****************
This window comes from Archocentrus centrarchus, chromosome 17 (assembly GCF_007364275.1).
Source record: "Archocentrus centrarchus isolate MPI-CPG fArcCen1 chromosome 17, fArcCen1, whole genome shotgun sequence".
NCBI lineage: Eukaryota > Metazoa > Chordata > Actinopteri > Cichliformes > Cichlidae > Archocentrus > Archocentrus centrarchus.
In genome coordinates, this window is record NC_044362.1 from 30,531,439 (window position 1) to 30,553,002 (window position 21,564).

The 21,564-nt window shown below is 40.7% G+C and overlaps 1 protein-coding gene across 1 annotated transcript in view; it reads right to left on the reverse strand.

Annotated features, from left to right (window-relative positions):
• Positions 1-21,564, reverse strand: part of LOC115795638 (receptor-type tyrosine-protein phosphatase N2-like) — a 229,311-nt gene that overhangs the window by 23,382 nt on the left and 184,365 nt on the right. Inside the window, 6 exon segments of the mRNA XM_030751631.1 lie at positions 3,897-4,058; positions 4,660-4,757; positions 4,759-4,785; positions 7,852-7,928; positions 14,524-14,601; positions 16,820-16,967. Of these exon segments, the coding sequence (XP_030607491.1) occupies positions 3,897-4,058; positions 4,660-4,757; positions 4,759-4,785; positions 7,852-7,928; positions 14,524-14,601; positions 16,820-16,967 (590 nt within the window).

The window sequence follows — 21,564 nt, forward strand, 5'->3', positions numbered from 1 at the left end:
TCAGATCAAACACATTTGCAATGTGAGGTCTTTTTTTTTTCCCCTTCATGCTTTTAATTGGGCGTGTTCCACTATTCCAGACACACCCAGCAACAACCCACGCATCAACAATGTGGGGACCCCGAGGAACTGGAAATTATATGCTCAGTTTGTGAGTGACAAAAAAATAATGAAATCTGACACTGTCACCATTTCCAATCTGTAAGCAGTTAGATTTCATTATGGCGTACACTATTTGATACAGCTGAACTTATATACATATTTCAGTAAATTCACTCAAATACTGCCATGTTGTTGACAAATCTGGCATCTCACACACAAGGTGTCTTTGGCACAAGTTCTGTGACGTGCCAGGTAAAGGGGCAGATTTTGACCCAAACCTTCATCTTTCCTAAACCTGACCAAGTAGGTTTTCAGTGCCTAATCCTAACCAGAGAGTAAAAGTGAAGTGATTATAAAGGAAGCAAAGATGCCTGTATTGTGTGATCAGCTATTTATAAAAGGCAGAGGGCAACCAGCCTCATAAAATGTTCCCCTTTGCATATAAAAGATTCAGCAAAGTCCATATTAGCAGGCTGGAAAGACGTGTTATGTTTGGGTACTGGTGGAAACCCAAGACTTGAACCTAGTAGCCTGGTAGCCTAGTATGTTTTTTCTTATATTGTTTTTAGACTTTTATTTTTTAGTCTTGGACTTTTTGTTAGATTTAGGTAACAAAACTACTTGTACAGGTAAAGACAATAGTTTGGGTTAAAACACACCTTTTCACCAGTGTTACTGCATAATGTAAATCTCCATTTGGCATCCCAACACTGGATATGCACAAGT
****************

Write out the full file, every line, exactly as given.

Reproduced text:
This window comes from Archocentrus centrarchus, chromosome 17 (assembly GCF_007364275.1).
Source record: "Archocentrus centrarchus isolate MPI-CPG fArcCen1 chromosome 17, fArcCen1, whole genome shotgun sequence".
NCBI lineage: Eukaryota > Metazoa > Chordata > Actinopteri > Cichliformes > Cichlidae > Archocentrus > Archocentrus centrarchus.
In genome coordinates, this window is record NC_044362.1 from 30,531,439 (window position 1) to 30,553,002 (window position 21,564).

The 21,564-nt window shown below is 40.7% G+C and overlaps 1 protein-coding gene across 1 annotated transcript in view; it reads right to left on the reverse strand.

Annotated features, from left to right (window-relative positions):
• Positions 1-21,564, reverse strand: part of LOC115795638 (receptor-type tyrosine-protein phosphatase N2-like) — a 229,311-nt gene that overhangs the window by 23,382 nt on the left and 184,365 nt on the right. Inside the window, 6 exon segments of the mRNA XM_030751631.1 lie at positions 3,897-4,058; positions 4,660-4,757; positions 4,759-4,785; positions 7,852-7,928; positions 14,524-14,601; positions 16,820-16,967. Of these exon segments, the coding sequence (XP_030607491.1) occupies positions 3,897-4,058; positions 4,660-4,757; positions 4,759-4,785; positions 7,852-7,928; positions 14,524-14,601; positions 16,820-16,967 (590 nt within the window).

The window sequence follows — 21,564 nt, forward strand, 5'->3', positions numbered from 1 at the left end:
TCAGATCAAACACATTTGCAATGTGAGGTCTTTTTTTTTTCCCCTTCATGCTTTTAATTGGGCGTGTTCCACTATTCCAGACACACCCAGCAACAACCCACGCATCAACAATGTGGGGACCCCGAGGAACTGGAAATTATATGCTCAGTTTGTGAGTGACAAAAAAATAATGAAATCTGACACTGTCACCATTTCCAATCTGTAAGCAGTTAGATTTCATTATGGCGTACACTATTTGATACAGCTGAACTTATATACATATTTCAGTAAATTCACTCAAATACTGCCATGTTGTTGACAAATCTGGCATCTCACACACAAGGTGTCTTTGGCACAAGTTCTGTGACGTGCCAGGTAAAGGGGCAGATTTTGACCCAAACCTTCATCTTTCCTAAACCTGACCAAGTAGGTTTTCAGTGCCTAATCCTAACCAGAGAGTAAAAGTGAAGTGATTATAAAGGAAGCAAAGATGCCTGTATTGTGTGATCAGCTATTTATAAAAGGCAGAGGGCAACCAGCCTCATAAAATGTTCCCCTTTGCATATAAAAGATTCAGCAAAGTCCATATTAGCAGGCTGGAAAGACGTGTTATGTTTGGGTACTGGTGGAAACCCAAGACTTGAACCTAGTAGCCTGGTAGCCTAGTATGTTTTTTCTTATATTGTTTTTAGACTTTTATTTTTTAGTCTTGGACTTTTTGTTAGATTTAGGTAACAAAACTACTTGTACAGGTAAAGACAATAGTTTGGGTTAAAACACACCTTTTCACCAGTGTTACTGCATAATGTAAATCTCCATTTGGCATCCCAACACTGGATATGCACAAGT